Prices and Politics Dim Canada's Hopes for Diversifying Its Energy Export Markets

by Eva Busza and Heather Kincaide
May 26, 2016

Eva Busza and Heather Kincaide (Asia Pacific Foundation of Canada) discuss how current market conditions are impacting Canada’s efforts to diversify its energy exports away from the United States and toward the Asia-Pacific.

Canada is an important global energy producer and the largest supplier of energy products to the United States. With Asia’s rapidly growing need for energy imports in the early 2000s, Canada hoped to reduce its almost 100% reliance on the United States as an export market for oil and natural gas by expanding to Asia. Canadian oil producers were looking to Asian markets to secure high international prices and new consumers for their product. Canadian natural gas producers were also seeking new buyers as exports to the United States steadily fell with the rise in domestic U.S. shale gas production.

This interest in exporting to Asia created the impetus to increase the volume of product that could be moved from extraction sites in Alberta and eastern British Columbia to the west coast for shipment. As a consequence, there was a boom in proposals to develop oil and gas pipelines and liquefied natural gas (LNG) export facilities in British Columbia. Kinder Morgan and Enbridge Inc. proposed two pipelines that would collectively transport more than 1,400,000 barrels of oil per day to the British Columbia coast. By mid-2014, seventeen LNG terminals had been proposed in the province, with the provincial government aiming to have three facilities operational by 2020. [1]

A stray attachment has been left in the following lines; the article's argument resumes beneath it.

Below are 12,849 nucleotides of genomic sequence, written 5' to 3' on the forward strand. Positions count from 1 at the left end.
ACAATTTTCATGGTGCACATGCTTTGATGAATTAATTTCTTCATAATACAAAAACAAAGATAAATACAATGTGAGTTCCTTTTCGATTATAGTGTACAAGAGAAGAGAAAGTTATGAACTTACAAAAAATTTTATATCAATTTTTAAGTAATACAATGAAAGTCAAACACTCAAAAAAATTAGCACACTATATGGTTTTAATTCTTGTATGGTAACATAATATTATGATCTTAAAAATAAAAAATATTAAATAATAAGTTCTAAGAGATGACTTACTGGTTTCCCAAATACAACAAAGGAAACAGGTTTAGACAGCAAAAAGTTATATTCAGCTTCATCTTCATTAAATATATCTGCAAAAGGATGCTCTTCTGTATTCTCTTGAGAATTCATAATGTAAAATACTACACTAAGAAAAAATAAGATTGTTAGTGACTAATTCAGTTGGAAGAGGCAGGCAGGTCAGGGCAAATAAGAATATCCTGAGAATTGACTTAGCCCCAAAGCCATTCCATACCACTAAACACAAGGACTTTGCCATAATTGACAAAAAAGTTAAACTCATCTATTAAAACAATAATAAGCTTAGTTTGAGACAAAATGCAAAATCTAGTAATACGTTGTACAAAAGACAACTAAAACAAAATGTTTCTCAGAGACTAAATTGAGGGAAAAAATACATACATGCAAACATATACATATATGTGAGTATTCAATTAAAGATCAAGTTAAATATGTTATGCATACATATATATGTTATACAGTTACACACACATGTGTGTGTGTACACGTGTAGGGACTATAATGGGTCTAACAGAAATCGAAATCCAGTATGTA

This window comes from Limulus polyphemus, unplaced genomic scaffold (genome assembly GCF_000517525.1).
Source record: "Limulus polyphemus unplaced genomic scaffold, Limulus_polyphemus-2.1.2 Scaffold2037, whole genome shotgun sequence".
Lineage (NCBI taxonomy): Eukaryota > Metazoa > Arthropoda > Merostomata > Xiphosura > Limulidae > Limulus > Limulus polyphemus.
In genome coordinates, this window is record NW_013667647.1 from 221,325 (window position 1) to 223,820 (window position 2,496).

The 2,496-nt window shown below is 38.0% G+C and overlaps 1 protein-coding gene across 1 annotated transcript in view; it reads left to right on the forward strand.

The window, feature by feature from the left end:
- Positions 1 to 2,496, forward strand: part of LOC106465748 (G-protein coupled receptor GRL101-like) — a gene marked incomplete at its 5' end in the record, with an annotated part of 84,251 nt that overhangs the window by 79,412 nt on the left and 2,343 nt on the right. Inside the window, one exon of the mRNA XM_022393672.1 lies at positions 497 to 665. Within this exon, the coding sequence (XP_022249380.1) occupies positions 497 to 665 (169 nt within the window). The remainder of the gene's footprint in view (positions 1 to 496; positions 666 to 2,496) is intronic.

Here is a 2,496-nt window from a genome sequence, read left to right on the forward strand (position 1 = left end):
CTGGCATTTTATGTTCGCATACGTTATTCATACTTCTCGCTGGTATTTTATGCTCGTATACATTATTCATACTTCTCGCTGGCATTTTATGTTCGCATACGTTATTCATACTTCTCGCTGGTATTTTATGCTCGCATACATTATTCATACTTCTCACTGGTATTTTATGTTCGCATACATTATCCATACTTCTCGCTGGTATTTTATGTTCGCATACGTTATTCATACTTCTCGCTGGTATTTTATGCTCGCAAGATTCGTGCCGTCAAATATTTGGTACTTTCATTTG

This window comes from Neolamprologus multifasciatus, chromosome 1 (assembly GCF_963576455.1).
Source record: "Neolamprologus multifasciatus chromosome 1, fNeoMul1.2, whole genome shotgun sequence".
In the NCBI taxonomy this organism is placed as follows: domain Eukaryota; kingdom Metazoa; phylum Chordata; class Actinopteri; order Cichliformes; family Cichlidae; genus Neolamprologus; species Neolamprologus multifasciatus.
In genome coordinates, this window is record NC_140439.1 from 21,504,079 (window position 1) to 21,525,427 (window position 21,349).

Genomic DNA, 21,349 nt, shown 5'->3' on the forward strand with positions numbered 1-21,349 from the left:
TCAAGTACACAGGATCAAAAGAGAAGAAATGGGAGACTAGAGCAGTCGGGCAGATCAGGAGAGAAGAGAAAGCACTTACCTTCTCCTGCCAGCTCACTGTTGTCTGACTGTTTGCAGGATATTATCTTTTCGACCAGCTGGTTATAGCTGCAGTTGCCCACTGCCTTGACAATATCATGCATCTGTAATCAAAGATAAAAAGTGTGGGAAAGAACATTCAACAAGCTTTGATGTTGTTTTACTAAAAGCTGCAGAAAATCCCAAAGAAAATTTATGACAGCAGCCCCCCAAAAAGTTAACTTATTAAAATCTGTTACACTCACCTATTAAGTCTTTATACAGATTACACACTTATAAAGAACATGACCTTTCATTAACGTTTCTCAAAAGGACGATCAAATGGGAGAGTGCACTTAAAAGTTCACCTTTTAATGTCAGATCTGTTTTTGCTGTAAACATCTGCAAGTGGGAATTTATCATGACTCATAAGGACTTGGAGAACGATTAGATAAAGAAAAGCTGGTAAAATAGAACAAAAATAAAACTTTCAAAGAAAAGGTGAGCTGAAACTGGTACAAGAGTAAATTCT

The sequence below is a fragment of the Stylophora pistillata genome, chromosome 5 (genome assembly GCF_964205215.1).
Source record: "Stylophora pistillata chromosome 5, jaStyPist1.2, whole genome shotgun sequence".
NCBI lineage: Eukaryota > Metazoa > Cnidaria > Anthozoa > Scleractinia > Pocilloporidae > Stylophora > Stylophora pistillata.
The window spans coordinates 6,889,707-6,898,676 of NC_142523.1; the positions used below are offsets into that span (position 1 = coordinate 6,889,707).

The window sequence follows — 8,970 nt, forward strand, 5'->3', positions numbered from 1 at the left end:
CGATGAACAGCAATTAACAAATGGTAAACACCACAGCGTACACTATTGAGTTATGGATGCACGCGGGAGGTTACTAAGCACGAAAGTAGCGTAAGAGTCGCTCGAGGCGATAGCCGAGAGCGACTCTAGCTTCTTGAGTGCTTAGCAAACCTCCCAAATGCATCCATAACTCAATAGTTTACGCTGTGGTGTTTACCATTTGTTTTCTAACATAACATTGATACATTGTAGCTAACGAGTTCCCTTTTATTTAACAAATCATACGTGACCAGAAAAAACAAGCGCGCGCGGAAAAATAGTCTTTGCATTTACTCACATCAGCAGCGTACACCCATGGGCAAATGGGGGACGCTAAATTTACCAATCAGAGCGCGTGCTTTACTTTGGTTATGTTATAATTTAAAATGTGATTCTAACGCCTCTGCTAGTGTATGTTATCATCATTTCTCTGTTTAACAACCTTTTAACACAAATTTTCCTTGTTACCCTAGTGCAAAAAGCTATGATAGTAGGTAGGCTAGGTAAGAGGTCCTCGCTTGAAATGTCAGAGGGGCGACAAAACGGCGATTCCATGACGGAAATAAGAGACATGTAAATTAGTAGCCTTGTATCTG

Fast forward two years, however, and Canada’s hopes for diversification of its export markets for fossil fuels have dimmed considerably. The country exports very little oil to Asia, while its exports of oil to the United States have continued their general upward trend. [2] With respect to LNG, prospects for export to Asia are negative, at least in the short term. The International Energy Agency (IEA) noted in 2015 that no Canadian LNG project will be operational by 2020. [3]

So what contributed to this reversal? First, the fall in oil prices, and the associated slide in LNG prices, has damaged the economic viability of Canadian LNG projects, many of which are greenfield sites with high capital costs. Landed prices for LNG in Asia currently sit at less than $5 per million British thermal unit (mmbtu), [4] while Canadian projects require $10–$13/mmbtu to be profitable. [5]

Second, demand for LNG in key Asian markets has softened just as global production is increasing. South Korea and China, the world’s second- and third-largest LNG importers, respectively, saw LNG imports decline in 2015 for the second consecutive year. [6] This reduction was largely attributed to economic slowdown and, in the case of South Korea, an increase in power generation from coal. At the same time, LNG markets have moved from tight to growing supply. Projects to produce 130 million tonnes per annum (mtpa) of LNG are currently under construction, most of which will come online before 2019. [7]

In the case of oil, pipeline and infrastructure politics continue to limit Canada’s access to oil markets in both the United States and Asia. This is illustrated by ongoing public protest of Enbridge’s proposed Northern Gateway pipeline (that would stretch from Alberta to British Columbia) and by the U.S. Department of State’s denial of a presidential permit for the Keystone XL pipeline in November 2015. In order to sidestep this pipeline capacity issue, Canadian oil producers have substantially increased transportation by rail, reaching a near high of 106,704 barrels per day in December 2015. [8]